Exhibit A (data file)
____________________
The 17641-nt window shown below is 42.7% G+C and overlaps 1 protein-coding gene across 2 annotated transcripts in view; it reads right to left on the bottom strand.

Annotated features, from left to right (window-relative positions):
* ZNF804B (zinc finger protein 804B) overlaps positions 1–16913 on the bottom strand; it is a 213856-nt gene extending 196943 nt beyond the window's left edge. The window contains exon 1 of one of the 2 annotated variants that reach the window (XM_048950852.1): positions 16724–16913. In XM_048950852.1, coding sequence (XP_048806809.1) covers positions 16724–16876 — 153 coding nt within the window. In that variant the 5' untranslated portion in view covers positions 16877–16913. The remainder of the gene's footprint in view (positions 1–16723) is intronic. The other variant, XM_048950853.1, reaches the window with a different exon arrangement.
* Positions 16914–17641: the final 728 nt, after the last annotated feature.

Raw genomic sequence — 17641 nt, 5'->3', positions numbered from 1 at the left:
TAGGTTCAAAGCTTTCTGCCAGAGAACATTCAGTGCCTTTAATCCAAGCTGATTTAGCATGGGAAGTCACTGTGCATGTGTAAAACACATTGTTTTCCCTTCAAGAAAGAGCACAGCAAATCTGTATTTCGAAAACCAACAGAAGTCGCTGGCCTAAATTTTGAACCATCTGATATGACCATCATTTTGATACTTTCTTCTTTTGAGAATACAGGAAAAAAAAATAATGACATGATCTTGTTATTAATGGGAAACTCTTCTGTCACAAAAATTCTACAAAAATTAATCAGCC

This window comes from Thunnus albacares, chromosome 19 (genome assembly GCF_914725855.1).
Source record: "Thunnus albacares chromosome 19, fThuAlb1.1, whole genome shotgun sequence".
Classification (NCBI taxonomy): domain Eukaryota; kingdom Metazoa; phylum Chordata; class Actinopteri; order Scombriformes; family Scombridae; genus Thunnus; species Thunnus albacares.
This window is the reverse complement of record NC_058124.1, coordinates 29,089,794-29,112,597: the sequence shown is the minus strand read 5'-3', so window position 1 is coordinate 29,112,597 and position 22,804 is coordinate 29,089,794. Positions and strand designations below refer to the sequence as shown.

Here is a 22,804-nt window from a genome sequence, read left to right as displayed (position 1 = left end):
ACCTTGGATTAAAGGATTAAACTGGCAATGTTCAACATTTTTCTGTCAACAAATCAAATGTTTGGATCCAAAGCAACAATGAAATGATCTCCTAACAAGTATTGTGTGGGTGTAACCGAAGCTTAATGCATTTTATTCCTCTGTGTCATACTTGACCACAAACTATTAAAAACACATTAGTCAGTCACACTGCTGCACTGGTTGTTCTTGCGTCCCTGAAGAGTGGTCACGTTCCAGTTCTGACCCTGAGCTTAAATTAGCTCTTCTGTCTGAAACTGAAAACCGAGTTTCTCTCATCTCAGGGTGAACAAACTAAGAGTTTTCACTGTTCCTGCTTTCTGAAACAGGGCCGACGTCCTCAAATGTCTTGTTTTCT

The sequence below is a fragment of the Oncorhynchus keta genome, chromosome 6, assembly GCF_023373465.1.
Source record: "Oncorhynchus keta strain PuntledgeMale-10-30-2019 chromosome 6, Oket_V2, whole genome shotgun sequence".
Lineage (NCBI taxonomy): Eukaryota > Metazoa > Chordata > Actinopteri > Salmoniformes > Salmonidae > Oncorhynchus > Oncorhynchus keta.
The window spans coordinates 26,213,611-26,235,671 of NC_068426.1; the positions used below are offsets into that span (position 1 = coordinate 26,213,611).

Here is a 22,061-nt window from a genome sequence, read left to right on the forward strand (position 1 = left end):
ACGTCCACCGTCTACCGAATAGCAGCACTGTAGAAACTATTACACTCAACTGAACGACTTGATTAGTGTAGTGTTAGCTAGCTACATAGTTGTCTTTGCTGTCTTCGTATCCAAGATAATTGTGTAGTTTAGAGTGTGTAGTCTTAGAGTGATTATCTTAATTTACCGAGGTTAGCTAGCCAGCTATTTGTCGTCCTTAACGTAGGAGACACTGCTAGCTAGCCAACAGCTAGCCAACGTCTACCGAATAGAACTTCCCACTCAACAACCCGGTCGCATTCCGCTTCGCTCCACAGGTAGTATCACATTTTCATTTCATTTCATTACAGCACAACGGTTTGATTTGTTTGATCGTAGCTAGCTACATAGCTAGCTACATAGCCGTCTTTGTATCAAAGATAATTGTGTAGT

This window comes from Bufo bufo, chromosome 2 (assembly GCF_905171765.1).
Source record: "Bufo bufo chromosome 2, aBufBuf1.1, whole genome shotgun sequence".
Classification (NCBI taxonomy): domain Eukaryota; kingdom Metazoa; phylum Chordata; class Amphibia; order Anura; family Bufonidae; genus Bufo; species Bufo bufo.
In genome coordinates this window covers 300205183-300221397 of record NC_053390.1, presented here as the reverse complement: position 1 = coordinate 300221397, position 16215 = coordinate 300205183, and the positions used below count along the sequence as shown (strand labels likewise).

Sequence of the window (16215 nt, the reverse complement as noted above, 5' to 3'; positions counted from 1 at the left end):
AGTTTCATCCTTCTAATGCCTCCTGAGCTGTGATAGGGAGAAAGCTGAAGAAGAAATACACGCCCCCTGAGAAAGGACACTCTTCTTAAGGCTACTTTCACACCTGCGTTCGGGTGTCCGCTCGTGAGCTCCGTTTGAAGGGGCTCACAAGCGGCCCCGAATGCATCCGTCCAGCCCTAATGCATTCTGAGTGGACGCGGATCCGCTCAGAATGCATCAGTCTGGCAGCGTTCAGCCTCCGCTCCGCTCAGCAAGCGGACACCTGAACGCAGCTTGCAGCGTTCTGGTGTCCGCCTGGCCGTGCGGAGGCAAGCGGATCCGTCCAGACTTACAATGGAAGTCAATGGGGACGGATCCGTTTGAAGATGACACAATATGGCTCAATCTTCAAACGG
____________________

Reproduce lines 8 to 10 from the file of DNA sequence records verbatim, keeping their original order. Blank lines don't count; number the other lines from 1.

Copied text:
Source record: "Thunnus albacares chromosome 19, fThuAlb1.1, whole genome shotgun sequence".
Classification (NCBI taxonomy): domain Eukaryota; kingdom Metazoa; phylum Chordata; class Actinopteri; order Scombriformes; family Scombridae; genus Thunnus; species Thunnus albacares.
This window is the reverse complement of record NC_058124.1, coordinates 29,089,794-29,112,597: the sequence shown is the minus strand read 5'-3', so window position 1 is coordinate 29,112,597 and position 22,804 is coordinate 29,089,794. Positions and strand designations below refer to the sequence as shown.